Just one pre-dawn look on Thursday at a photo of a missing teen, especially vulnerable due to his autism diagnosis, police say, was crucial for an alert and kind bus manager.
Bryan Mahoney, a service quality manager with Transdev, the private firm that runs the Nassau Inter-County Express bus system, spotted the boy, according to police, several hours later sitting on a bench outside the Rosa Parks Hempstead Transit Center.
“He had this happy, smiling face; something about him made me want to look at my phone, and I saw the poster; it looked like it was him,” Mahoney said.
Daniel Velez, 16, who might have been trying to visit Coney Island, had been missing from his Lakeview home since Wednesday at 10:45 a.m., Nassau police said in an alert.
Wednesday night was unusually cold for early April, with the low at MacArthur Airport hitting 40 degrees, according to the Upton-based National Weather Service.
Daniel, who is 5-foot-5 and weighs about 260 pounds, was wearing a black North Face jacket, a multicolored Jordan beanie and Jordan sneakers, gray sweatpants and a green shirt, police said.
“I asked him if he was Daniel, and he said ‘Yes,’ so I asked him to come inside,” said Mahoney, who saw the missing-person poster when he checked his work email at about 3:30 a.m. His shift starts at 5 a.m., and he identified the teen nearly three hours later.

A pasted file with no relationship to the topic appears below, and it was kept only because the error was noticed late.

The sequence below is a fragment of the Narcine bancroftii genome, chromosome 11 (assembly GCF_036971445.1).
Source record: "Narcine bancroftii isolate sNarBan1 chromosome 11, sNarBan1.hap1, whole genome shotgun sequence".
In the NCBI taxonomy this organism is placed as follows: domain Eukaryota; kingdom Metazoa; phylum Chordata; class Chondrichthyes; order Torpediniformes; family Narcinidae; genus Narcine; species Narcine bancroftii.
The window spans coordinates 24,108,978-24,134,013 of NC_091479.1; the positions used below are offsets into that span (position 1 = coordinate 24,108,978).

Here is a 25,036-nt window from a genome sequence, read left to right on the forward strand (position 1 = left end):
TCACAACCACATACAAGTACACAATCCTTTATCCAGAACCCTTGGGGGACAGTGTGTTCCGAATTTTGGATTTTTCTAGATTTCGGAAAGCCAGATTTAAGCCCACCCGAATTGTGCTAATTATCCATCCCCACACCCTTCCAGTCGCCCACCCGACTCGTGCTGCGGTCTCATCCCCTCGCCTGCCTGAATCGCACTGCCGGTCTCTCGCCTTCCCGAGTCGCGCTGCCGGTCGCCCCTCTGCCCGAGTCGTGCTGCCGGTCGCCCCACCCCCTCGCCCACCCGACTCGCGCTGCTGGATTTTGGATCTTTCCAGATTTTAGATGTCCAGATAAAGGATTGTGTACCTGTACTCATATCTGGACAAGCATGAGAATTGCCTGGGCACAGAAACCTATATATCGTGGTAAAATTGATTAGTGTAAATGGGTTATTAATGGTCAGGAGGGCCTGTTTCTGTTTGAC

Police flyers often are distributed to transportation hubs, which can be magnets for runaway children.
“He was in good shape, in good spirits, a happy person,” said Mahoney, who invited the boy into his office while he had the bus company’s command center call the authorities.
“I asked him if he was hungry; he said ‘Yes,’ and I ran out to the coffee shop and got him a coffee and a buttered roll, which he ate.”
While they waited, it became clear the child wished to top his breakfast off with one more item.
“He really wanted something else; he asked me if I could get him some Sour Patch Kids candy, which I did. He seemed to like them,” Mahoney said.
Nassau’s Missing Person’s Squad arrived a short time later with an ambulance to evaluate the teen’s condition — and then his mother arrived, he said.
“She was a little overwhelmed,” recounted Mahoney. “You know, she was really glad to see him, and she hugged him.”
The potential danger the teen might have encountered was not a factor Mahoney dismissed lightly.
“I’m just glad that he got back to his family; being an autistic person, he’s challenged. Even though he has this sunny disposition, he’s out in public — and he’s only a minor child.”